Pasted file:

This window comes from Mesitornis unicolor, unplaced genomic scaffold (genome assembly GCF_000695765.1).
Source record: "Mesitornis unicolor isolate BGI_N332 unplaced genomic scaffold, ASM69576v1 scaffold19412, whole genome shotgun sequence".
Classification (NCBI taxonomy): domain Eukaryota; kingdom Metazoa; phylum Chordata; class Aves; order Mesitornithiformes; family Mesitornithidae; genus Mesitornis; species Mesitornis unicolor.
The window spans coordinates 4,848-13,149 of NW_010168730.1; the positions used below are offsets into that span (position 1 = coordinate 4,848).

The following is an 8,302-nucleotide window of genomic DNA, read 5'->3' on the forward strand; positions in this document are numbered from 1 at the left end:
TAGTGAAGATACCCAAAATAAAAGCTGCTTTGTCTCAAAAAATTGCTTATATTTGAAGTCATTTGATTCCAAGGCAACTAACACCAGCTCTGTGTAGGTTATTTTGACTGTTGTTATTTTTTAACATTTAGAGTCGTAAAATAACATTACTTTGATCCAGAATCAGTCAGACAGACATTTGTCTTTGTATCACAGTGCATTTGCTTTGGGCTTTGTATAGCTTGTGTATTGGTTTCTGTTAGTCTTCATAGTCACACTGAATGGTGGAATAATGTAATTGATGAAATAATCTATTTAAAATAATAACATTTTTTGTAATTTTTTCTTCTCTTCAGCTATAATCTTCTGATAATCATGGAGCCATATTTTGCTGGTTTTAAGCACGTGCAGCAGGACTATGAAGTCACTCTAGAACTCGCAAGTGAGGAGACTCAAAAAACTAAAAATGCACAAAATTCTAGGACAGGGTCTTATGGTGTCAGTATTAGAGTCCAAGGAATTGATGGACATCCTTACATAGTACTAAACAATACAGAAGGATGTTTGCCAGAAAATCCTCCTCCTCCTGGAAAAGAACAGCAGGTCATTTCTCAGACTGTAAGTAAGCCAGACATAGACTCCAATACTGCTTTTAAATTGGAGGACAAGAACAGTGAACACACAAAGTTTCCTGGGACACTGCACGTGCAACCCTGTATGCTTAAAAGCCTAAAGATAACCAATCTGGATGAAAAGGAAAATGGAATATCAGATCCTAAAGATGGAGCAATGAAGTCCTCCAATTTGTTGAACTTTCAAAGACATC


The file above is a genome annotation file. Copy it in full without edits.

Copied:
This window comes from Mesitornis unicolor, unplaced genomic scaffold (genome assembly GCF_000695765.1).
Source record: "Mesitornis unicolor isolate BGI_N332 unplaced genomic scaffold, ASM69576v1 scaffold19412, whole genome shotgun sequence".
Classification (NCBI taxonomy): domain Eukaryota; kingdom Metazoa; phylum Chordata; class Aves; order Mesitornithiformes; family Mesitornithidae; genus Mesitornis; species Mesitornis unicolor.
The window spans coordinates 4,848-13,149 of NW_010168730.1; the positions used below are offsets into that span (position 1 = coordinate 4,848).

The following is an 8,302-nucleotide window of genomic DNA, read 5'->3' on the forward strand; positions in this document are numbered from 1 at the left end:
TAGTGAAGATACCCAAAATAAAAGCTGCTTTGTCTCAAAAAATTGCTTATATTTGAAGTCATTTGATTCCAAGGCAACTAACACCAGCTCTGTGTAGGTTATTTTGACTGTTGTTATTTTTTAACATTTAGAGTCGTAAAATAACATTACTTTGATCCAGAATCAGTCAGACAGACATTTGTCTTTGTATCACAGTGCATTTGCTTTGGGCTTTGTATAGCTTGTGTATTGGTTTCTGTTAGTCTTCATAGTCACACTGAATGGTGGAATAATGTAATTGATGAAATAATCTATTTAAAATAATAACATTTTTTGTAATTTTTTCTTCTCTTCAGCTATAATCTTCTGATAATCATGGAGCCATATTTTGCTGGTTTTAAGCACGTGCAGCAGGACTATGAAGTCACTCTAGAACTCGCAAGTGAGGAGACTCAAAAAACTAAAAATGCACAAAATTCTAGGACAGGGTCTTATGGTGTCAGTATTAGAGTCCAAGGAATTGATGGACATCCTTACATAGTACTAAACAATACAGAAGGATGTTTGCCAGAAAATCCTCCTCCTCCTGGAAAAGAACAGCAGGTCATTTCTCAGACTGTAAGTAAGCCAGACATAGACTCCAATACTGCTTTTAAATTGGAGGACAAGAACAGTGAACACACAAAGTTTCCTGGGACACTGCACGTGCAACCCTGTATGCTTAAAAGCCTAAAGATAACCAATCTGGATGAAAAGGAAAATGGAATATCAGATCCTAAAGATGGAGCAATGAAGTCCTCCAATTTGTTGAACTTTCAAAGACATC